GCC railway projects under discussion in Kuwait
A pan-GCC rail project would increase jobs and attract an estimated $250B in investments, acording to a financial analyst. (File photo)
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Experts shared their experiences of railway projects and explained Kuwait and GCC countries’ need for considering these projects for economic development, at a seminar organized by the Kuwait Economic Society. The roundtable was titled ‘Effective strategies of metro and railway projects’ and held on Wednesday at the Regency Hotel. GCC member states are working on implementing railway projects to connect their cities and capitals with each other. Establishing the infrastructure is estimated to cost $15.4 billion.
Steve Lankester of Parsons Brinckerhoff said Kuwait needs metro and railways projects to face continued expansion of new urban areas in the southern and northern parts of the country. “To realize such projects, we have to think about the land and spaces that we need to build on, and also consider structures for stations, tunnels and public areas. Metro projects need concerted efforts of both the private and public sectors as they have many technical details during the phases of construction,” he explained. Lankester pointed out that metro projects need a number of technical steps which should be implemented accurately after conducting detailed studies on the goals of these projects.
About the key benefits of the railway and metro projects, Nada Abu Al-Samh, a financial analyst at the GCC General Secretariat, explained that the projects will expand regional networks. “These projects will create a sustainable railway industry, develop a GCC railway network of 12,000 km, see investments of around $250 billion, create significant numbers of jobs (10,000), significant investment opportunities for economic diversification, and will strengthen economic and social integration in the GCC,” she said. Samh added that the project will link all the GCC countries. The railway will start from Kuwait and wind through Saudi Arabia, Bahrain, Qatar and United Arab Emirates before ending in Oman.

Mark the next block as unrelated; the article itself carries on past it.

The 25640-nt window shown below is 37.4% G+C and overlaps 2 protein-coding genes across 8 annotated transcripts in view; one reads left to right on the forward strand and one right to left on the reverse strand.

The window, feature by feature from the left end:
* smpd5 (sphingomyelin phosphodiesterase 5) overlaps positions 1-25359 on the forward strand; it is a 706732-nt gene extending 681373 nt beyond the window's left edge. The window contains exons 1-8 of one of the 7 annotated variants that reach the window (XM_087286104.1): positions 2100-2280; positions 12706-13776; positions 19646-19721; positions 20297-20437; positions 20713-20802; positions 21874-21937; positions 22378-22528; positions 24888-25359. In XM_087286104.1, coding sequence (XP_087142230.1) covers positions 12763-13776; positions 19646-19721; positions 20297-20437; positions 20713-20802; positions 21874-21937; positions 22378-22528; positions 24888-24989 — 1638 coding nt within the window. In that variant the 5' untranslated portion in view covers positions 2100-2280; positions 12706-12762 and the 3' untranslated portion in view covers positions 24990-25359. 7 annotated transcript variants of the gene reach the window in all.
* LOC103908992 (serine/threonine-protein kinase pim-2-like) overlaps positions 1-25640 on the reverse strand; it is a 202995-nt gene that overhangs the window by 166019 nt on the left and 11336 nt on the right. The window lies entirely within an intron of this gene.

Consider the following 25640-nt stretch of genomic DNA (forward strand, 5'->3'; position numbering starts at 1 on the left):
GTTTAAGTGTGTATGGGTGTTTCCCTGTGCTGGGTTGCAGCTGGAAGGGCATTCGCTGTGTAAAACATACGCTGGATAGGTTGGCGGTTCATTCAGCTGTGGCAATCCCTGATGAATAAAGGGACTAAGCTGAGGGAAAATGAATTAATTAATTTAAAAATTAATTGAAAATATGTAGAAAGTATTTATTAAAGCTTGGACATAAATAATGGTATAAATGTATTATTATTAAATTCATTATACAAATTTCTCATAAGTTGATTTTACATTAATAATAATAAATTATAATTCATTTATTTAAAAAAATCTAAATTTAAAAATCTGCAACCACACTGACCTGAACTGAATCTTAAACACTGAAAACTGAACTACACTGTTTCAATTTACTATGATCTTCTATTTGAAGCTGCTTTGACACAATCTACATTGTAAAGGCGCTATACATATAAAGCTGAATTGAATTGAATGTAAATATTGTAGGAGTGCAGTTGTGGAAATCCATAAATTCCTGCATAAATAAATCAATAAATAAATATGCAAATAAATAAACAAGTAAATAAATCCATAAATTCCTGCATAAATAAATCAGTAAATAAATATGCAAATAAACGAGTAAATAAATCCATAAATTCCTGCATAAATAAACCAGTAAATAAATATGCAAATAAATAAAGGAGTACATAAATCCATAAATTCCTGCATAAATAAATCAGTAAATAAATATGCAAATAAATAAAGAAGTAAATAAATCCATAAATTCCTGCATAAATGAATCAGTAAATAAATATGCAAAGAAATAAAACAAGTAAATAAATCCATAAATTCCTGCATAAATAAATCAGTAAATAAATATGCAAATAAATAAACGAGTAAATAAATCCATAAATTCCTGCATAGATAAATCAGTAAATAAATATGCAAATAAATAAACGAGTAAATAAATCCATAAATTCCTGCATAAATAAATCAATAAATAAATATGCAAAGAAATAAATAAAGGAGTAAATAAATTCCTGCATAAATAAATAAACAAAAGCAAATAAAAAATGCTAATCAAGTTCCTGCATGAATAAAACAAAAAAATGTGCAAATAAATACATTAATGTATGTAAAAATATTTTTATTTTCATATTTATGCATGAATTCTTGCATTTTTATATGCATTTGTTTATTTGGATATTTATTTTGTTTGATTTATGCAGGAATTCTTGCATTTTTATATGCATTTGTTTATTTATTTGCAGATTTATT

John Thomas, Regulatory Affairs Advisor at UAE’s Etihad Rail, said that an establishment was formed in Abu Dhabi in 2009 and a plan was formulated to transport passengers by rail and connect them with the six emirates. Added that the Etihad itself manages the infrastructure of the metro and this is a successful example in Abu Dhabi, advising all GCC countries to take the same steps.
Meanwhile, Connie Crawford, an expert in management of public transport projects at the Louis Berger Group, said there should be planning, construction and evaluation before setting up metro projects, adding that Kuwait is still designing the project and this will take time.
“A metro project in any country across the world includes expansion plans for several years – up to 100 – during which the system can be developed every few years to deal with growing population and urban expansion. Metro transport should be carried out in parallel with the development of cities to secure the maintenance of economic development, particularly in Kuwait,” she explained.
Steven Webb, an expert at a French company specialized in metro projects’ operation, said metro transport will lessen traffic jams GCC member states are suffering from, adding that the network in Kuwait will be connected with all GCC countries. “This needs full harmonization of all means of transport connected with the metro project. The system of public transport through buses will be integrated with metro networks in order to provide a complete service to citizens and residents as well,” he pointed out.
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